Does the conventional wisdom regarding asset allocation hold up in today’s economy? The New York Times recently featured an article suggesting that a portfolio teeming with risky stocks, derivatives, and other exotic investments may, in fact, not be suitable for even young investors. The Times points out that these young investors experience higher rates of unemployment and are more likely to cash out their 401(k)’s and other investments when they switch jobs. An appropriate suitability analysis under FINRA Rule 2111 would take these factors into account. It is highly likely that many brokers are still using a one-size-fits-all asset allocation formula for their young customers.
Investors may have a variety of claims against such brokers who fail to take into account current market conditions, including unsuitable investment advice, fraudulent misrepresentations and omissions, and failure to supervise.
Below is a Bloomberg article about our firm’s $20.6 million FINRA arbitration award against Goldman Sachs related to Bayou. It’s the largest arbitration award ever rendered against Goldman. The award was confirmed by Judge Rakoff and Goldman filed it’s brief to the Second Circuit.
Goldman Sachs Asks Court to Throw Out $20.5 Million Bayou Creditors’ Award By Bob Van Voris – Oct 15, 2011
Goldman Sachs Group Inc. (GS) filed an appeal seeking to dismiss a $20.5 million arbitration award to creditors of the failed hedge fund firm Bayou Group LLC.
Below is a WSJ article about our firm’s $20.6 million FINRA arbitration award against Goldman Sachs related to the Bayou hedge fund fraud. It is the largest arbitration award ever rendered against Goldman. The award was confirmed by Judge Rakoff of the SDNY in November 2010 and Goldman filed it’s brief to the Second Circuit this week.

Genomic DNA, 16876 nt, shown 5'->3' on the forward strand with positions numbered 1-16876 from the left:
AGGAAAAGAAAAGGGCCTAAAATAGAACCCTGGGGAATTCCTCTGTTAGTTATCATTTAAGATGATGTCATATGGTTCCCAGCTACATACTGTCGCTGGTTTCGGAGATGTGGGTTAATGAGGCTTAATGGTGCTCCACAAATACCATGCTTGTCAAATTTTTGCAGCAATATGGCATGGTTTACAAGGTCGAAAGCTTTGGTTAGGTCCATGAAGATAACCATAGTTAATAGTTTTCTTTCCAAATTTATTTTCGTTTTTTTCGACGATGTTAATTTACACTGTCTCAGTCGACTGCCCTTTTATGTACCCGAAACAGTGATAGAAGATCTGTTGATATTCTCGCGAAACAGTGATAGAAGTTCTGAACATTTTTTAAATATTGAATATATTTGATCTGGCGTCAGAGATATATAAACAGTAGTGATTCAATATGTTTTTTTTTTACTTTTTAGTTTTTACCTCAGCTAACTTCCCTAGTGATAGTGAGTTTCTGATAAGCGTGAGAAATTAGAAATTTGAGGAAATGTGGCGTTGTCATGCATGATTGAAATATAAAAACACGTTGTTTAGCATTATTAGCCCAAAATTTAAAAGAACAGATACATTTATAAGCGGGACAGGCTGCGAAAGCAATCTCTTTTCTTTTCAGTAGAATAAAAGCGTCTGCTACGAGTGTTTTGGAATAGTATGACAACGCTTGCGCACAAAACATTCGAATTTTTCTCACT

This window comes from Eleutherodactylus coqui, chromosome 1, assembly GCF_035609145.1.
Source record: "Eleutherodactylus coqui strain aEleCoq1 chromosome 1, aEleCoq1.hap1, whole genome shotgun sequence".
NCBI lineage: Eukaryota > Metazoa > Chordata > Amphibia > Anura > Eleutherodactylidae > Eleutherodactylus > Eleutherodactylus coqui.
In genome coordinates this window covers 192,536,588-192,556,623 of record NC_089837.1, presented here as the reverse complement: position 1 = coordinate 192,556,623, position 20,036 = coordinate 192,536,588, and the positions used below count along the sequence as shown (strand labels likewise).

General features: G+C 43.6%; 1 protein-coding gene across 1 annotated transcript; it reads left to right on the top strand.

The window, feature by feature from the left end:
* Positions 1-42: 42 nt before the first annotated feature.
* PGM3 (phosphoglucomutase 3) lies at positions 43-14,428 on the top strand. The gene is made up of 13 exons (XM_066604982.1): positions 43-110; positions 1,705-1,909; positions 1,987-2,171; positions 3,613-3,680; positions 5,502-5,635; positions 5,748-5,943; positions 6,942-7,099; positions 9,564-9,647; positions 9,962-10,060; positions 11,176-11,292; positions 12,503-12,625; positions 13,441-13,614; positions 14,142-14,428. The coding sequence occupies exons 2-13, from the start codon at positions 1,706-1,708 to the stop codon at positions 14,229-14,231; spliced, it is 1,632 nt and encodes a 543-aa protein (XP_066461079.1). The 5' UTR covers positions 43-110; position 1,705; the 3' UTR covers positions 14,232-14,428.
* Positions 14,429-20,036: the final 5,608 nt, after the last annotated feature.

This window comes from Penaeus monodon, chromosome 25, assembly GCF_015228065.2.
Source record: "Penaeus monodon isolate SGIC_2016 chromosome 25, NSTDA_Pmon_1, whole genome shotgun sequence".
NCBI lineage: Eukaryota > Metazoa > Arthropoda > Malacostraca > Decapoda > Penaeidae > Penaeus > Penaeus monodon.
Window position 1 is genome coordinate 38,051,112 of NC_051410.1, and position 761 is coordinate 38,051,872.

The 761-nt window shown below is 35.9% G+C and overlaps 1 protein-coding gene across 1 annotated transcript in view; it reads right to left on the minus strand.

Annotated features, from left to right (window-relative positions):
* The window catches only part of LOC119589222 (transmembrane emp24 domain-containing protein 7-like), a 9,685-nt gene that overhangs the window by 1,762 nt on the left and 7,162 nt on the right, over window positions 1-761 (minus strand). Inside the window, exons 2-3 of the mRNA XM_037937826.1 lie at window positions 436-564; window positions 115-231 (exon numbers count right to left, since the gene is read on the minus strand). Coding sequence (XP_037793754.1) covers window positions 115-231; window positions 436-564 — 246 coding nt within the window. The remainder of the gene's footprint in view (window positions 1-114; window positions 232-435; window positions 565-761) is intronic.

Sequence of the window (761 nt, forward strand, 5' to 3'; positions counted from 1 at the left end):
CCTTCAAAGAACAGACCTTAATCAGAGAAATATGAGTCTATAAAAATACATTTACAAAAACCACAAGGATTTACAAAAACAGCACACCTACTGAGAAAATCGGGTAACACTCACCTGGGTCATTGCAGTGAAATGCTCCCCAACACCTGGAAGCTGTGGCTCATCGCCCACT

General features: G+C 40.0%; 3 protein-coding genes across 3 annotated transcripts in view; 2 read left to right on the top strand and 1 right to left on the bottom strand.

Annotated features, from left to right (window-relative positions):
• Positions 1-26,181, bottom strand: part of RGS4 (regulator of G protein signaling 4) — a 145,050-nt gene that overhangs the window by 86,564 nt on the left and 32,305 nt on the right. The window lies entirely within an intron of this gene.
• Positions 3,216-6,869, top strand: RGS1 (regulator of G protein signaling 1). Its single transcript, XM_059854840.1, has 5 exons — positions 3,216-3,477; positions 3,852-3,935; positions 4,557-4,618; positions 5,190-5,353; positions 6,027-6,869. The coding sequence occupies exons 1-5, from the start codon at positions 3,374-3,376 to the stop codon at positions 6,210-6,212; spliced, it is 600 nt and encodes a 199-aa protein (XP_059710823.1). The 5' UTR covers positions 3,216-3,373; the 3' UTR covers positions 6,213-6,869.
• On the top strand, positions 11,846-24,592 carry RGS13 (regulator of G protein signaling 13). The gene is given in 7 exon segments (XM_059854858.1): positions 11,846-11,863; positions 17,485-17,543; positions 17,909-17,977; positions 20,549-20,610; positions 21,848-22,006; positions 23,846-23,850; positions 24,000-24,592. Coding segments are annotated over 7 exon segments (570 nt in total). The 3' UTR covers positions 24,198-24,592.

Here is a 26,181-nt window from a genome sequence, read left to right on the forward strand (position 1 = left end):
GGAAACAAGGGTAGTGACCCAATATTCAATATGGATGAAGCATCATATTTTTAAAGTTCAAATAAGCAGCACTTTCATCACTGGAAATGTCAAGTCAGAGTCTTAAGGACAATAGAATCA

Goldman Continues to Fight $20.5 Million Award in Pivotal Case By LIZ MOYER
NEW YORK-Goldman Sachs Group Inc. is continuing to fight a $20.5 million arbitration award that, while relatively small from the big bank’s perspective, has broader implications for Wall Street.
A Florida FINRA panel awarded $6.4 million to an investor in Citi’s MAT municipal bond arbitrage fund this week. It’s the largest award rendered against Citi related to its MAT and Falcon proprietary fund blow-ups. The case is Berghorse v. Smith Barney (FINRA 08-04466). Although damages claimed on the award were $12 million, sources say the net out of pocket losses were under $10 million, making the award amount over 64% of the losses. The 29 hearing sessions also make it the longest MAT arbitration to date. This substantial award follows a string of 100% NOP awards rendered against Smith Barney late last year. Below is an On Wall Street piece about the case.
FINRA: Citi To Pay Investors $6.4M By Lorie Konish February 9, 2011
A Financial Industry Regulatory Authority panel has ordered two parts of Citigroup Inc. to pay $6.4 million to make up for investment losses tied to a group of troubled municipal arbitrage trust funds.
Rich & Intelisano recently won a FINRA arbitration award which included $100,000 in punitive damages. The case is Stora, et al. v. Strasbourger, Pearson et al. (FINRA 09-01769). We represented a group of investors who were defrauded by a broker dealer and its registered representatives. Matthew Woodruff of our office tried the matter which included five hearing sessions. The panel awarded the claimants $373,968 in compensatory damages, plus interest. The award is significant because pursuant to the Mastrobuono Supreme Court decision, the panel awarded claimants $100,000 in punitive damages, a rarity in securities arbitrations.